49 Voices: Nellie Vale of Yakutat

Nellie Vale of Yakutat (Photo by Adelyn Baxter, KTOO – Juneau)

This week, Celebration 2018 kicked off. The festival is held every two years to celebrate Southeast Native culture, and it begins with canoes arriving into Juneau representing various tribes. This week we’re hearing from Nellie Vale who arrived in the Yakutat canoe. 10-year-old Vale decided to introduce herself with her Tlingit name.

Listen now

VALE: My dad had me go on it once, and the first time I went on it was really fun. And also, I wanted to learn how our ancestors traveled and what it was like for them.

The first day we were on the canoe, it was super fun, and we only had to go nine miles. We practiced a bunch before we went, so we got to get there quickly because whenever we practiced, we tried going as fast as we can.

It was really fun. On the first night, we had to build a campfire. And there was one big campfire, and somebody’s socks got burned. It was so funny. Oh yeah, and somebody put their sweater by the fire, and it was literally steaming because it was drenched.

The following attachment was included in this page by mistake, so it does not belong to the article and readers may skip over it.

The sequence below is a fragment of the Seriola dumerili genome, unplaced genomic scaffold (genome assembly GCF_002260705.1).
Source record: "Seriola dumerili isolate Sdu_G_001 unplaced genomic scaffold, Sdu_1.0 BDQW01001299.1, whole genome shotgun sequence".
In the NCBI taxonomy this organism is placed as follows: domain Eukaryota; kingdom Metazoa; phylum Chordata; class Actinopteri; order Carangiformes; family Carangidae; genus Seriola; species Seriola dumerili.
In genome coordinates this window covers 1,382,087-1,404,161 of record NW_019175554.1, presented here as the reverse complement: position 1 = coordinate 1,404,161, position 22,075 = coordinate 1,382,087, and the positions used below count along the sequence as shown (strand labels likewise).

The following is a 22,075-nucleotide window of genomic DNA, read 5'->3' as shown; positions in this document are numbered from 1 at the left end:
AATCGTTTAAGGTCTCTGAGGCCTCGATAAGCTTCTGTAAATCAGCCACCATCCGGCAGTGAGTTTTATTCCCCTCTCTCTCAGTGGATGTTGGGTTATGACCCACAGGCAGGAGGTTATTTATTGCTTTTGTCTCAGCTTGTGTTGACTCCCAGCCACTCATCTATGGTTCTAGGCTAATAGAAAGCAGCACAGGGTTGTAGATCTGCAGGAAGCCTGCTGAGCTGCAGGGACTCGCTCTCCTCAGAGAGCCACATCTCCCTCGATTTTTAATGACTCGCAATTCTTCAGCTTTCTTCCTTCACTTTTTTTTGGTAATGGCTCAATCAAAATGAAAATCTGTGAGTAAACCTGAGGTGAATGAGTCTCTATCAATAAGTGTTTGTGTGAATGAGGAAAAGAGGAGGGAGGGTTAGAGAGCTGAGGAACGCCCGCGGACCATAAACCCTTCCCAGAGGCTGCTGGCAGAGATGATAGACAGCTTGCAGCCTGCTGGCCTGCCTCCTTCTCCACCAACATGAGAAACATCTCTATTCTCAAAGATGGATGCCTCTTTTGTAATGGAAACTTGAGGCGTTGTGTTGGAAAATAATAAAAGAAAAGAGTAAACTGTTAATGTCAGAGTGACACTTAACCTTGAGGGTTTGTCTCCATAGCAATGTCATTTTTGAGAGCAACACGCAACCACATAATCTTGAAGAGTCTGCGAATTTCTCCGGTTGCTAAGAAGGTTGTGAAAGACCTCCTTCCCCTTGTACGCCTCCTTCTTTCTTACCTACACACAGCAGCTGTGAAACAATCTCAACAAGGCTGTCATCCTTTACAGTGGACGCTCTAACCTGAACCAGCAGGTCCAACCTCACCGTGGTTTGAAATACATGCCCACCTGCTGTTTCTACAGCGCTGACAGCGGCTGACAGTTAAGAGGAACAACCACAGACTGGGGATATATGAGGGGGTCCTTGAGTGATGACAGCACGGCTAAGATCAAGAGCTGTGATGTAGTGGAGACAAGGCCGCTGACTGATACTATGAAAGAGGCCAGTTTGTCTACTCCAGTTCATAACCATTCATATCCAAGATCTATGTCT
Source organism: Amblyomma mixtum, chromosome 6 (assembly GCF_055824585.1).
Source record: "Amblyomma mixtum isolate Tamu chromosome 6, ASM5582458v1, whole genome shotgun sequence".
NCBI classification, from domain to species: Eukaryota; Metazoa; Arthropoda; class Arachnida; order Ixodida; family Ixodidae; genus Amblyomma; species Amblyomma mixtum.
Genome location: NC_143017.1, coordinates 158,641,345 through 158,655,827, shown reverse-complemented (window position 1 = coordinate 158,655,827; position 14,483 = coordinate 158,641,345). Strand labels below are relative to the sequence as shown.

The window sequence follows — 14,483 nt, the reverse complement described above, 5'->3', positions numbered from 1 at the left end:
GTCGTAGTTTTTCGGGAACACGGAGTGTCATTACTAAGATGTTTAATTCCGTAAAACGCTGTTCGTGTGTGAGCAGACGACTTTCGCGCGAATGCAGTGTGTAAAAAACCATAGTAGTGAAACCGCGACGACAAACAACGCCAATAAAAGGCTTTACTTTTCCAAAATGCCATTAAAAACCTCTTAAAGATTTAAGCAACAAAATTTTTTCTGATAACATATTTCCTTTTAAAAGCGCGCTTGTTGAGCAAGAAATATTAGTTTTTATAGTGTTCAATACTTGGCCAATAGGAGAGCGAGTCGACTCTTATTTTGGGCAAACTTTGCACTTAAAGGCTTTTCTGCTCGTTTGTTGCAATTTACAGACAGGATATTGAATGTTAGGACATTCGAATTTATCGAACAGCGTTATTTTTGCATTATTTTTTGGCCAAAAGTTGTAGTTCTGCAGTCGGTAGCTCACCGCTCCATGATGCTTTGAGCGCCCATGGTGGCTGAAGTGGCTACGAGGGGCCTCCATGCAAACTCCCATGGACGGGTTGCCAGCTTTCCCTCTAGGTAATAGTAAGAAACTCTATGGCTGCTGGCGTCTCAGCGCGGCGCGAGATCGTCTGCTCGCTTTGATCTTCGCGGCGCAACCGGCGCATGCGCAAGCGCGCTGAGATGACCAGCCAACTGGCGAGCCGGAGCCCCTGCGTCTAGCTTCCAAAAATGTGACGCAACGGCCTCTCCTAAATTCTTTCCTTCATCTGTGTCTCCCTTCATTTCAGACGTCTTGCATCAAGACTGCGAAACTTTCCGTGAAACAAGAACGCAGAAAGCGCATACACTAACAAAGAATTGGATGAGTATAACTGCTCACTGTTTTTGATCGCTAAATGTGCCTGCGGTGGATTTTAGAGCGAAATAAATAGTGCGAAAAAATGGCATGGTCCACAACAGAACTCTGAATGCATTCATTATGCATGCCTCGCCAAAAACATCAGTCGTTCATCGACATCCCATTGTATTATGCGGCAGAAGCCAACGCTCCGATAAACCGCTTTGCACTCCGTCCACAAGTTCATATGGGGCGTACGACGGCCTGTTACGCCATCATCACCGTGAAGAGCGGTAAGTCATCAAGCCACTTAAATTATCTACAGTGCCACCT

The first we camped out at my cousin Alejandre’s teacher that teaches kids how to carve. And he’s white, so that’s pretty good cause their trying to learn our culture.

The rest of Celebration… I’m probably just gonna be hanging out with my family when I have free time, and the rest of the time I’m going to be dancing at Centennial Hall and on the streets when we’re doing the parade. There’s a couple other places, I think. I forgot.

I think it’s just trying to keep our cultural spirit alive and making sure we don’t forget it. So I’m happy we get to do this every two years.

Wesley Early covers Anchorage life and city politics for Alaska Public Media. Reach him at wearly@alaskapublic.org and follow him on X at @wesley_early. Read more about Wesley here.

Previous articleAK: The tucked-away Icy Waves Surf Shop on the island of Yakutat
Next articleWhittier, gateway to the Prince William Sound